Sulla, who opposed the Gracchian popularis reforms, was an optimate; though his coming to the side of the traditional Senate originally could be described as more reactionary when dealing with the Tribunate and legislative bodies, while more visionary when reforming the court system, governorships and membership of the Senate. As such, he sought to strengthen the aristocracy, and thus the Senate. Sulla retained his earlier reforms, which required senatorial approval before any bill could be submitted to the Plebeian Council (the principal popular assembly), and which had also restored the older, more aristocratic "Servian" organization to the Centuriate Assembly (assembly of soldiers). Sulla, himself a patrician and thus ineligible for election to the office of Plebeian Tribune, thoroughly disliked the office. As Sulla viewed the office, the Tribunate was especially dangerous and his intention was to not only deprive the Tribunate of power, but also of prestige. (Sulla himself had been officially deprived of his eastern command through the underhand activities of a tribune. Over the previous three hundred years, the tribunes had directly challenged the patrician class and attempted to deprive it of power in favor of the plebeian class.) Through Sulla's reforms to the Plebeian Council, tribunes lost the power to initiate legislation. Sulla then prohibited ex-tribunes from ever holding any other office, so ambitious individuals would no longer seek election to the Tribunate, since such an election would end their political career. Finally, Sulla revoked the power of the tribunes to veto acts of the Senate, although he left intact the tribunes' power to protect individual Roman citizens.
Sulla then increased the number of magistrates elected in any given year, and required that all newly elected quaestors gain automatic membership in the Senate. These two reforms were enacted primarily to allow Sulla to increase the size of the from 300 to 600 senators. This also removed the need for the censor to draw up a list of senators, since there were always more than enough former magistrates to fill the senate. To further solidify the prestige and authority of the Senate, Sulla transferred the control of the courts from the equites, who had held control since the Gracchi reforms, to the senators. This, along with the increase in the number of courts, further added to the power that was already held by the senators. Sulla also codified, and thus established definitively, the cursus honorum, which required an individual to reach a certain age and level of experience before running for any particular office. Sulla also wanted to reduce the risk that a future general might attempt to seize power, as he himself had done. To this end he reaffirmed the requirement that any individual wait for ten years before being reelected to any office. Sulla then established a system where all consuls and praetors served in Rome during their year in office, and then commanded a provincial army as a governor for the year after they left office.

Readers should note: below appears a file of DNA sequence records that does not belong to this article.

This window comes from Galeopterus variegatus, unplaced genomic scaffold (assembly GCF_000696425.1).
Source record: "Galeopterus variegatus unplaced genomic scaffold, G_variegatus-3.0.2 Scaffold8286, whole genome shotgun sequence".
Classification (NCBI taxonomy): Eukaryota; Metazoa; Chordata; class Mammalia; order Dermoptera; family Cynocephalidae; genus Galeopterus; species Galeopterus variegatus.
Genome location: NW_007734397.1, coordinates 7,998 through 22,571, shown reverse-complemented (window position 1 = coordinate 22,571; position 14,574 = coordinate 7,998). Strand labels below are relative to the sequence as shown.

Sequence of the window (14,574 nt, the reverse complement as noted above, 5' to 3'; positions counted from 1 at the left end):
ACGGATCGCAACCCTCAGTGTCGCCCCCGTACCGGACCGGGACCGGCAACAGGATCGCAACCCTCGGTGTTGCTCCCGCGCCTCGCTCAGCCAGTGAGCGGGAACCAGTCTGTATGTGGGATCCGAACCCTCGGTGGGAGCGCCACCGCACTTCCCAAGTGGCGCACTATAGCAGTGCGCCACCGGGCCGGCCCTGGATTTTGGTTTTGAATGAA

Finally, in a demonstration of his absolute power, Sulla expanded the "Pomerium", the sacred boundary of Rome, untouched since the time of the kings. Sulla's reforms both looked to the past (often re-passing former laws) and regulated for the future, particularly in his redefinition of maiestas (treason) laws and in his reform of the Senate.
Near the end of 81 BC, Sulla, true to his traditionalist sentiments, resigned his dictatorship, disbanded his legions and re-established normal consular government. He stood for office (with Metellus Pius) and won election as consul for the following year, 80 BC. He dismissed his lictors and walked unguarded in the Forum, offering to give account of his actions to any citizen.
(In a manner that the historian Suetonius thought arrogant, Julius Caesar would later mock Sulla for resigning the Dictatorship.)